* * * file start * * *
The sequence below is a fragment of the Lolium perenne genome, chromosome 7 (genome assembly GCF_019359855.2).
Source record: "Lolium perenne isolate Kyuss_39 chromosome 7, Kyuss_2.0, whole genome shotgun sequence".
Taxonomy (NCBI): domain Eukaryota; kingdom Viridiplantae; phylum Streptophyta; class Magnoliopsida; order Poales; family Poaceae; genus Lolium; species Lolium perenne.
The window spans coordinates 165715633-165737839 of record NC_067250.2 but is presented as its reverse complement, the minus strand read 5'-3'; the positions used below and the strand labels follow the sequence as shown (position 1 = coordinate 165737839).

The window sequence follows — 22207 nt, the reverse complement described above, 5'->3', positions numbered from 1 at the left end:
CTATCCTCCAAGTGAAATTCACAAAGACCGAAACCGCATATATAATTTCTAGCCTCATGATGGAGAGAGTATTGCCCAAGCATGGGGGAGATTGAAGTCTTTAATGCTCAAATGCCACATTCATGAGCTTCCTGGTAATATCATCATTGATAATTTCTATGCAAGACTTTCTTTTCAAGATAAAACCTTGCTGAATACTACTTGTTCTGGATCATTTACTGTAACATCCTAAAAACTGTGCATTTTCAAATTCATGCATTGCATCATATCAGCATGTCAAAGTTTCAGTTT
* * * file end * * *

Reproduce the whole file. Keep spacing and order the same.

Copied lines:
The sequence below is a fragment of the Lolium perenne genome, chromosome 7 (genome assembly GCF_019359855.2).
Source record: "Lolium perenne isolate Kyuss_39 chromosome 7, Kyuss_2.0, whole genome shotgun sequence".
Taxonomy (NCBI): domain Eukaryota; kingdom Viridiplantae; phylum Streptophyta; class Magnoliopsida; order Poales; family Poaceae; genus Lolium; species Lolium perenne.
The window spans coordinates 165715633-165737839 of record NC_067250.2 but is presented as its reverse complement, the minus strand read 5'-3'; the positions used below and the strand labels follow the sequence as shown (position 1 = coordinate 165737839).

The window sequence follows — 22207 nt, the reverse complement described above, 5'->3', positions numbered from 1 at the left end:
CTATCCTCCAAGTGAAATTCACAAAGACCGAAACCGCATATATAATTTCTAGCCTCATGATGGAGAGAGTATTGCCCAAGCATGGGGGAGATTGAAGTCTTTAATGCTCAAATGCCACATTCATGAGCTTCCTGGTAATATCATCATTGATAATTTCTATGCAAGACTTTCTTTTCAAGATAAAACCTTGCTGAATACTACTTGTTCTGGATCATTTACTGTAACATCCTAAAAACTGTGCATTTTCAAATTCATGCATTGCATCATATCAGCATGTCAAAGTTTCAGTTT